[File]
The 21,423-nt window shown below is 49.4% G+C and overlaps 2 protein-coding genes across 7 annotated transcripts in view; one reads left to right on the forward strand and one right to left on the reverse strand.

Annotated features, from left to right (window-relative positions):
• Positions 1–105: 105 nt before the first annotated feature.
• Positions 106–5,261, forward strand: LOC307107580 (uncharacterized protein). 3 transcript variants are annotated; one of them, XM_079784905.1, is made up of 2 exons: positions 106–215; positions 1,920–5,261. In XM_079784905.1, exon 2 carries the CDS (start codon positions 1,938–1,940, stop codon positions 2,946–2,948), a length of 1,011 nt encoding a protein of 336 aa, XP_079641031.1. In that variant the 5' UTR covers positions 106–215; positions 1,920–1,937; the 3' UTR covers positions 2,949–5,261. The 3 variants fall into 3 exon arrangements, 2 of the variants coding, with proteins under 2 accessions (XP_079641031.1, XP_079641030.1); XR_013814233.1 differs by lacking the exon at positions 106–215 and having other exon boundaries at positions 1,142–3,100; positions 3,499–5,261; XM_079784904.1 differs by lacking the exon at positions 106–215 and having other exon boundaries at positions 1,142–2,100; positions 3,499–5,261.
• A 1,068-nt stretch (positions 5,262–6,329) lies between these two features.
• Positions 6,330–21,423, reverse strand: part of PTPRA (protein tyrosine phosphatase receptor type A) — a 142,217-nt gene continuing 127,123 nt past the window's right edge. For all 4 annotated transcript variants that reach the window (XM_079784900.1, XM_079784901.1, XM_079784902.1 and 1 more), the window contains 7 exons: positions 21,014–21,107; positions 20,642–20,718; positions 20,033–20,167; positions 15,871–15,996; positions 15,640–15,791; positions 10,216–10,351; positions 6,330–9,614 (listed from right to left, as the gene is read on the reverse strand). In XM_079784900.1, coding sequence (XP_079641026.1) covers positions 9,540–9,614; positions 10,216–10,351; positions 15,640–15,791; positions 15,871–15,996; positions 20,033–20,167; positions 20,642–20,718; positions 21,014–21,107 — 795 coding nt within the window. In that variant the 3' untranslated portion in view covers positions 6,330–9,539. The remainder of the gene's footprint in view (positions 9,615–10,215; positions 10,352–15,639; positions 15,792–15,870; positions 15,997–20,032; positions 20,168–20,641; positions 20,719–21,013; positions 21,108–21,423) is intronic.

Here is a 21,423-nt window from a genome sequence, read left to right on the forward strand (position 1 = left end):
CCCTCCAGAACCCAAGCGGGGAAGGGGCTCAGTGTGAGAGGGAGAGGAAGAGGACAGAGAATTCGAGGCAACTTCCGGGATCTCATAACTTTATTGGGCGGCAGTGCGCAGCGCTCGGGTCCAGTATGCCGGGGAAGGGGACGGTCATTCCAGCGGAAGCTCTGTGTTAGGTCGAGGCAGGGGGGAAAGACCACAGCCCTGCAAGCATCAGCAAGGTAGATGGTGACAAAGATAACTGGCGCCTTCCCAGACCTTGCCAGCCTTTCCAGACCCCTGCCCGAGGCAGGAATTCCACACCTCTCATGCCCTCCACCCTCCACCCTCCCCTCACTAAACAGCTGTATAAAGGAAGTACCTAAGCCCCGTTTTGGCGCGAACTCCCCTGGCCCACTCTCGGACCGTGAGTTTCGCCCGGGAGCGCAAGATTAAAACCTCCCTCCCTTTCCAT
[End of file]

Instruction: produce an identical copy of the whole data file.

The 21,423-nt window shown below is 49.4% G+C and overlaps 2 protein-coding genes across 7 annotated transcripts in view; one reads left to right on the forward strand and one right to left on the reverse strand.

Annotated features, from left to right (window-relative positions):
• Positions 1–105: 105 nt before the first annotated feature.
• Positions 106–5,261, forward strand: LOC307107580 (uncharacterized protein). 3 transcript variants are annotated; one of them, XM_079784905.1, is made up of 2 exons: positions 106–215; positions 1,920–5,261. In XM_079784905.1, exon 2 carries the CDS (start codon positions 1,938–1,940, stop codon positions 2,946–2,948), a length of 1,011 nt encoding a protein of 336 aa, XP_079641031.1. In that variant the 5' UTR covers positions 106–215; positions 1,920–1,937; the 3' UTR covers positions 2,949–5,261. The 3 variants fall into 3 exon arrangements, 2 of the variants coding, with proteins under 2 accessions (XP_079641031.1, XP_079641030.1); XR_013814233.1 differs by lacking the exon at positions 106–215 and having other exon boundaries at positions 1,142–3,100; positions 3,499–5,261; XM_079784904.1 differs by lacking the exon at positions 106–215 and having other exon boundaries at positions 1,142–2,100; positions 3,499–5,261.
• A 1,068-nt stretch (positions 5,262–6,329) lies between these two features.
• Positions 6,330–21,423, reverse strand: part of PTPRA (protein tyrosine phosphatase receptor type A) — a 142,217-nt gene continuing 127,123 nt past the window's right edge. For all 4 annotated transcript variants that reach the window (XM_079784900.1, XM_079784901.1, XM_079784902.1 and 1 more), the window contains 7 exons: positions 21,014–21,107; positions 20,642–20,718; positions 20,033–20,167; positions 15,871–15,996; positions 15,640–15,791; positions 10,216–10,351; positions 6,330–9,614 (listed from right to left, as the gene is read on the reverse strand). In XM_079784900.1, coding sequence (XP_079641026.1) covers positions 9,540–9,614; positions 10,216–10,351; positions 15,640–15,791; positions 15,871–15,996; positions 20,033–20,167; positions 20,642–20,718; positions 21,014–21,107 — 795 coding nt within the window. In that variant the 3' untranslated portion in view covers positions 6,330–9,539. The remainder of the gene's footprint in view (positions 9,615–10,215; positions 10,352–15,639; positions 15,792–15,870; positions 15,997–20,032; positions 20,168–20,641; positions 20,719–21,013; positions 21,108–21,423) is intronic.

Here is a 21,423-nt window from a genome sequence, read left to right on the forward strand (position 1 = left end):
CCCTCCAGAACCCAAGCGGGGAAGGGGCTCAGTGTGAGAGGGAGAGGAAGAGGACAGAGAATTCGAGGCAACTTCCGGGATCTCATAACTTTATTGGGCGGCAGTGCGCAGCGCTCGGGTCCAGTATGCCGGGGAAGGGGACGGTCATTCCAGCGGAAGCTCTGTGTTAGGTCGAGGCAGGGGGGAAAGACCACAGCCCTGCAAGCATCAGCAAGGTAGATGGTGACAAAGATAACTGGCGCCTTCCCAGACCTTGCCAGCCTTTCCAGACCCCTGCCCGAGGCAGGAATTCCACACCTCTCATGCCCTCCACCCTCCACCCTCCCCTCACTAAACAGCTGTATAAAGGAAGTACCTAAGCCCCGTTTTGGCGCGAACTCCCCTGGCCCACTCTCGGACCGTGAGTTTCGCCCGGGAGCGCAAGATTAAAACCTCCCTCCCTTTCCAT